Spring Turkey Hunting Tips

Spring Turkey hunting is the holy grail of up close and personal encounters with a wild creature. Few other hunting opportunities afford the up close, in your face action of spring turkey hunting. Having a strutting, gobbling tom just a few feet away in all his glory is enough to keep hunters coming back year after year.

Hunting Spring turkeys takes skill and experience. Over time, you start to build up some wisdom. Through the years, hunters everywhere have figured out several strategies to maximize their chances of success. Here are 3 Spring Turkey Hunting Tips that are sure to increase your chances of success in the Spring.

Three Spring Turkey Hunting Tips:

1)      Don’t over think a situation. Turkeys are stupid. This is just a plain and simple fact. The saying “bird brain” didn’t just invent itself. If you don’t believe me, think about it this way. When was the last time you called in several deer, shot one, and then called in another from the same group? My guess is never. I’ve seen this happen countless times while turkey hunting.  Big game hunters pride themselves in patterning their game, reading the sign, and guessing the next move their query will make. In turkey hunting, this will often get you into trouble. You’ve got to keep it simple. Food and sex are the basics when it comes to bagging a gobbler. If a gobbler is “henned up” then you can bet he will follow those hens and ignore you. This doesn’t mean the hunt is over, however. While the gobbler is thinking about sex, the hen is thinking about food. Know where they feed and you’re golden. Turkey’s love the edges of fields. If you know the direction they’re coming from, it’s often just a matter of waiting at the edge and staying still.

Photo by Tom Curtis / FreeDigitalPhotos.net

Photo by Tom Curtis / FreeDigitalPhotos.net

2)      Hunt all day. If you’re a deer hunter, you’re probably used to going home in the afternoon and coming back to hunt that evening. However, every year, thousands of turkeys are killed in the late morning and early afternoon hours. The reason is simple. They are “henned up” in the morning. The hens will go to nest in the late morning and early afternoon. This leaves Mr. Tom looking for a new love interest. People often prefer the morning and evening hunts because turkeys can be hard to pattern during mating season. In the morning, you know they are coming off the roost. In the evening, you know they are going back to the roost. The problem in both cases is those pesky hens. Do yourself a favor and start packing a lunch. Some of the best action is in the early afternoon.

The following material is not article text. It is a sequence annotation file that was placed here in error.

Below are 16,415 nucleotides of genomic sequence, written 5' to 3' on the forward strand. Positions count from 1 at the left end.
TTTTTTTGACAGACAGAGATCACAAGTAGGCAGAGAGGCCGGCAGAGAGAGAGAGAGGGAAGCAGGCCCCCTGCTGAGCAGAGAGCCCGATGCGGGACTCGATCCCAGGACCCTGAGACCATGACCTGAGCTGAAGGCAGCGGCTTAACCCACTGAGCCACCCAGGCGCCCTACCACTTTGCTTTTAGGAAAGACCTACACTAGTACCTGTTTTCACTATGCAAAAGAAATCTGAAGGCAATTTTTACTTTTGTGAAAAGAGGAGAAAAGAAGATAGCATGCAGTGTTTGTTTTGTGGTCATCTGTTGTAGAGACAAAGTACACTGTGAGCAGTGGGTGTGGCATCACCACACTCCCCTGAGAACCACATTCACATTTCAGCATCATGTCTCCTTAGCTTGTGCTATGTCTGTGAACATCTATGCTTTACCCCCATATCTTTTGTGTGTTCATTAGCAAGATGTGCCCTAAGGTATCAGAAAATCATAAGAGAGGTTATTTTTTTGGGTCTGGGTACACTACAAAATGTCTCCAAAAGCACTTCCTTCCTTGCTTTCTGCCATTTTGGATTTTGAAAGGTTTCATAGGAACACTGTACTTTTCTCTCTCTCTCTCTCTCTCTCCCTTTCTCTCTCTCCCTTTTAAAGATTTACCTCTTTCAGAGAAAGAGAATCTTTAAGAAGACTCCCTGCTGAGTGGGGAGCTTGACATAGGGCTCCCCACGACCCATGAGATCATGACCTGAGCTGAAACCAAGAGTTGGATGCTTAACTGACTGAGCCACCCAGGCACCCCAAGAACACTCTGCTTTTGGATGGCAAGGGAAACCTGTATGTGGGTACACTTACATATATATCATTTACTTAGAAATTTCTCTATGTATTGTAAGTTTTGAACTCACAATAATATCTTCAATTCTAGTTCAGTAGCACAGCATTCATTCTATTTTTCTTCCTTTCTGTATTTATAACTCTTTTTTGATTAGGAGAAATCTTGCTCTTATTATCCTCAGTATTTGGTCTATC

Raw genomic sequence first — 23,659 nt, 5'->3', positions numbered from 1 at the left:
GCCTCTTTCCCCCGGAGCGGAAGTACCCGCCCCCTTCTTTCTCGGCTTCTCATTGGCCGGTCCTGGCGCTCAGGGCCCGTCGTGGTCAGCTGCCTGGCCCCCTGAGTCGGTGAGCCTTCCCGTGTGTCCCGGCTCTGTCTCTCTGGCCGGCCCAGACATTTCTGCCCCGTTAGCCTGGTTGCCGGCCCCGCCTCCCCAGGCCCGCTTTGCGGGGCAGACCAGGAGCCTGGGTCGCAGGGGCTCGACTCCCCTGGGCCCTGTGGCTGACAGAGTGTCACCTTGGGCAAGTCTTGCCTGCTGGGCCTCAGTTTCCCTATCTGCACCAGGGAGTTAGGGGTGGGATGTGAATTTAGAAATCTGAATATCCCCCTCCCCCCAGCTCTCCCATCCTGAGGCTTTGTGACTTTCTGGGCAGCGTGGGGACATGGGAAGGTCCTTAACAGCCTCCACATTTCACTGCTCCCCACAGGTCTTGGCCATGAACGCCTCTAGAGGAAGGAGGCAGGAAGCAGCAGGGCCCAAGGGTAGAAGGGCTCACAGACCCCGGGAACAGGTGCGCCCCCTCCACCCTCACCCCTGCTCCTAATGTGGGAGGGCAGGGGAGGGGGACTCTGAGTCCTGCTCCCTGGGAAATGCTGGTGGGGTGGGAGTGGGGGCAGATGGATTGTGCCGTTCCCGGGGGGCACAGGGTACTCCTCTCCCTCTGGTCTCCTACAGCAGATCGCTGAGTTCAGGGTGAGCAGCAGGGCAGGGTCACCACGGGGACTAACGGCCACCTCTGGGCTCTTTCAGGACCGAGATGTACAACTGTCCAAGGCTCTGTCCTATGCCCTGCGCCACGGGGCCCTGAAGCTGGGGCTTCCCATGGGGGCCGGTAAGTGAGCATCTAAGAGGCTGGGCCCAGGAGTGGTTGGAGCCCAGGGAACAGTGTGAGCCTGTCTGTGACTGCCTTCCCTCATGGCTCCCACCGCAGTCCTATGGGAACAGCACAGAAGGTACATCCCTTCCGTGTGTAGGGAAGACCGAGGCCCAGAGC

3) Get your gun up and sit still. There’s nothing more frustrating than calling in a big tom only to get caught unprepared. Turkeys key in on movement and it doesn’t take much to get a gobbler to tuck his tail feathers and run. Every year I hear the same stories about someone who gets caught bringing their gun up to a shooting position. This is understandable when a tom comes in quiet. However, if he is gobbling and you know he is coming, it is time to dig in, get your gun up, and get ready to make the shot. Along the same lines, this is where a mouth call becomes invaluable. Once the birds are in sight, you don’t want to be moving around trying to work a box or slate call.

If you have a place to hunt that has a flock of turkey, there is no reason you shouldn’t get a bird or two. Just following these three Spring turkey hunting tips will put you on the right road. You don’t have to be a master caller. You just have to keep it simple, be there at the right time, and make your shot count.